Occiput (C0): The occiput is the base of the skull, forming the posterior part of the cranium. It directly rests upon the atlas (C1), which is the first cervical vertebra. The occiput provides important attachment points for muscles and ligaments and contributes to the stability and mobility of the upper cervical spine.
Atlas (C1): The topmost vertebra in your neck that supports the base of the head (occiput) and is prone to misalignments due to its high mobility.
Axis (C2): The vertebra below the atlas (C1) that has a projection called the Dens, which protrudes through the middle of the atlas.
Misalignment: When a vertebra has moved out of its normal position, but not to the point of dislocation, often due to trauma or wear and tear, disrupting optimal spinal movement and potentially interfering with the nervous system.
Subluxation: A chiropractic vertebral subluxation is defined by the World Health Organisation as – ‘A lesion or dysfunction in a joint or motion segment in which alignment, movement integrity, and/or physiological function are altered, although contact between joint surfaces remains intact. It is essentially a functional entity, which may influence biomechanical and neural integrity’. Upper Cervical Chiropractors believe that this is only possible in the Upper Cervical Spine.
Adjustment/Correction: The application of force by the chiropractor to correct misalignments. It is typically quick, painless, and can be performed on a table or chair.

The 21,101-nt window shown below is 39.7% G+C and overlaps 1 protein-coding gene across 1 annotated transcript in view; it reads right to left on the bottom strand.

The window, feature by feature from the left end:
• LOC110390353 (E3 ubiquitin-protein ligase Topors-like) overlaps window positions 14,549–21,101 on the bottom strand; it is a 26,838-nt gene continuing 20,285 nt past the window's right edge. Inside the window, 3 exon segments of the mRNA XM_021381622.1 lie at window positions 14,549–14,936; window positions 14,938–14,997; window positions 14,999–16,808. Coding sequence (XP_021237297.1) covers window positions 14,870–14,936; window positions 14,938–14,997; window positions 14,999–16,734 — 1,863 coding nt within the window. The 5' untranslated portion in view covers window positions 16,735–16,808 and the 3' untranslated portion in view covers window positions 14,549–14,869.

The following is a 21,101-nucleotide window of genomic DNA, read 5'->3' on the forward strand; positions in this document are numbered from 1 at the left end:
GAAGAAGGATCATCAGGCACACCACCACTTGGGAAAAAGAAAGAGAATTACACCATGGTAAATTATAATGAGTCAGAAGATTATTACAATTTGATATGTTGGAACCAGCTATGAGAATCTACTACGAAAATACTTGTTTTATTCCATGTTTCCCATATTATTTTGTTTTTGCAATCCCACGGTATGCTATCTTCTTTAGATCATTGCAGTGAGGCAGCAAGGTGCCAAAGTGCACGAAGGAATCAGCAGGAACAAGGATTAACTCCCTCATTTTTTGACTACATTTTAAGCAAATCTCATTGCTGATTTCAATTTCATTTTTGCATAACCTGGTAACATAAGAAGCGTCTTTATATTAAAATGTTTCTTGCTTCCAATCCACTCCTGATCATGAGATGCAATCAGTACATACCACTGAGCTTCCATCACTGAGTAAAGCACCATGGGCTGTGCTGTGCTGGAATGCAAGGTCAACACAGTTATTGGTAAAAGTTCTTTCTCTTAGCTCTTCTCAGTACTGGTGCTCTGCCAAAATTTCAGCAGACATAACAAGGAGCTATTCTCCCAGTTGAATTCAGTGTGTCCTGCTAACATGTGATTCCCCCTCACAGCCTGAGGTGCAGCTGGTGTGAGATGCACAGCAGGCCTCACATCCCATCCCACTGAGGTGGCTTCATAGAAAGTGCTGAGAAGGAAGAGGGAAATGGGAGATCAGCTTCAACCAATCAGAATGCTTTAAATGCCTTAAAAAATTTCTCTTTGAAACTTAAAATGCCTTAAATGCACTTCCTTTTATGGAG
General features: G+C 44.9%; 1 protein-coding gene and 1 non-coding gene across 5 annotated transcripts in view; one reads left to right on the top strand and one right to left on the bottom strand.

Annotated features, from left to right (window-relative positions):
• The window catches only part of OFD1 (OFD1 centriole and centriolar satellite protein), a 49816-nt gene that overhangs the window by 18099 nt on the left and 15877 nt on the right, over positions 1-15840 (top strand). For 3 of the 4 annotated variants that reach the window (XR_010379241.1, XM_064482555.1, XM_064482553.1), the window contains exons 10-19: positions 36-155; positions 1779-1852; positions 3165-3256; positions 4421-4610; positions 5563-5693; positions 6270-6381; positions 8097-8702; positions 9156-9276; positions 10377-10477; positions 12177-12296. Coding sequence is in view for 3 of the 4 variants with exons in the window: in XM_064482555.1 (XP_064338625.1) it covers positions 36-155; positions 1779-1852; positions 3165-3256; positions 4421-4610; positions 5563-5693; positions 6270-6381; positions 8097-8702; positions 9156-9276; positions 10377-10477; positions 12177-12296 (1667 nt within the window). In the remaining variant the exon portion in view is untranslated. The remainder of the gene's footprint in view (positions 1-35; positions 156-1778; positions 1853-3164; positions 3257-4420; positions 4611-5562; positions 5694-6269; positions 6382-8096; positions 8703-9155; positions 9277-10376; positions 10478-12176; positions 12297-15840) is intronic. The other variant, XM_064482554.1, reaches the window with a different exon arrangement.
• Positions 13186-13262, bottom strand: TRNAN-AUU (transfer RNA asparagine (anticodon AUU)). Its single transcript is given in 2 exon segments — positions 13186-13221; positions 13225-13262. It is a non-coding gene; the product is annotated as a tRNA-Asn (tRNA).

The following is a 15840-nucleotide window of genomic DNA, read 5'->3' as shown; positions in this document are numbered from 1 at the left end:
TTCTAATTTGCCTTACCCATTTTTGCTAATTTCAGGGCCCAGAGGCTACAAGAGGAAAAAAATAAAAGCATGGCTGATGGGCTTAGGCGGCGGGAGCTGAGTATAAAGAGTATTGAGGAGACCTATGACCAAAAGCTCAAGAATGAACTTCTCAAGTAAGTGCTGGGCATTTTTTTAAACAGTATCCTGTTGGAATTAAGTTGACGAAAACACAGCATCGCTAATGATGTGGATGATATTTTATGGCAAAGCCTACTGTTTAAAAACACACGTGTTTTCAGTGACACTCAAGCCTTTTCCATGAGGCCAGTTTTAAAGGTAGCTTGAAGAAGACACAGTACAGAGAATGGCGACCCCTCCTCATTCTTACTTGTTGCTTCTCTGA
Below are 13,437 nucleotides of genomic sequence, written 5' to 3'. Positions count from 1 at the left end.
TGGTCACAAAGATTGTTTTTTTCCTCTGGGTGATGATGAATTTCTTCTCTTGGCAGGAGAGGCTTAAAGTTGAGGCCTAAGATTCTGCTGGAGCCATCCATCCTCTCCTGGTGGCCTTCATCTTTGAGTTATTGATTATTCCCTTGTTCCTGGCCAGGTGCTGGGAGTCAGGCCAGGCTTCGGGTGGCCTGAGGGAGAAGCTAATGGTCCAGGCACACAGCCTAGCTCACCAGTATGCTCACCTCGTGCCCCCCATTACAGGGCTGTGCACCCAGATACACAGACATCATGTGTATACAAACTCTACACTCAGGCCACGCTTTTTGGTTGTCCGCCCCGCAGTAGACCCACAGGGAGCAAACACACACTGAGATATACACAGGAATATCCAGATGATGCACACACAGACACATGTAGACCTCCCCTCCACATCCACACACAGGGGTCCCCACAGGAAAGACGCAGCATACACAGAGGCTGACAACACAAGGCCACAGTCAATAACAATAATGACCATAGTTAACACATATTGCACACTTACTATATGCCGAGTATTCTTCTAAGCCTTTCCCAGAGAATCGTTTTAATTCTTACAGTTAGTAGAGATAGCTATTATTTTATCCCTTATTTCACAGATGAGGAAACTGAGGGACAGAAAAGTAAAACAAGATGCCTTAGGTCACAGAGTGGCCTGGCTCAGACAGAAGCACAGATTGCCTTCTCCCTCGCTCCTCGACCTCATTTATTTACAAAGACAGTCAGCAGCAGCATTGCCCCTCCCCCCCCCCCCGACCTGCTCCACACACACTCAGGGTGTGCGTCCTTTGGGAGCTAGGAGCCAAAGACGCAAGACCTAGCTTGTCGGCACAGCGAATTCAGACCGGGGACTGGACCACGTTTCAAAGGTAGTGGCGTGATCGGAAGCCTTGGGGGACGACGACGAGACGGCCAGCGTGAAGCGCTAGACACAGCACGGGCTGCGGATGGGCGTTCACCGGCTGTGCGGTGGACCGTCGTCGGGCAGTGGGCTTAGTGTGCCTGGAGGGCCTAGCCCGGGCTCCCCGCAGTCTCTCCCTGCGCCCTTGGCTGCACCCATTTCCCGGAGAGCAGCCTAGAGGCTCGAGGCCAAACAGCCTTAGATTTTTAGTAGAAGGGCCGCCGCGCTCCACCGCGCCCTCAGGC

ASR/ASL/PIL/PIR/PRI/PLI: These abbreviations represent different directions of possible misalignments of the Atlas (C1) and Axis (C2) vertebrae. For instance, C1 ASR indicates that the Atlas has shifted in an anterior, superior, and right direction. It's important to note that misalignments of the C1/2 vertebrae occur in three dimensions, requiring careful assessment and correction to restore proper alignment.
'Let's get you checked': Refers to using a digital thermography device to assess the function of the autonomic nervous system.
Thermography: The study of spinal temperature changes over time. Upper cervical chiropractors use thermography to analyse temperature patterns and their responses to factors like adjustments, rest, and stress.
HRV (Heart Rate Variability): A method of assessing the autonomic nervous system, by analysing variations in the intervals between heartbeats, reflecting the balance between the sympathetic and parasympathetic branches.
Holding: The ability of a patient's spine and nervous system to maintain integrity. Thermography helps determine if a patient's spine remains aligned and their nervous system adaptable, indicating their progress.
Adaptive scan: A positive sign that the patient's body is responding to chiropractic care and adapting to the changes made by the chiropractor. It indicates that there is still progress to be made in the healing process.
Leg Length Inequality: Refers to a postural change associated with an upper cervical misalignment, causing a difference in the perceived length of the legs. This is not due to anatomical differences in leg bone length but is related to neurological interference. Upper cervical chiropractors focus on addressing functional leg length inequalities (Collins & Pfleger 1994).
Brainstem: The brainstem, situated below the brain and adjacent to the cerebellum, plays a vital role in coordinating and controlling the nervous system. Misalignments in the upper cervical spine can potentially affect the brainstem and its functions, leading to various health issues.
Different Upper Cervical Techniques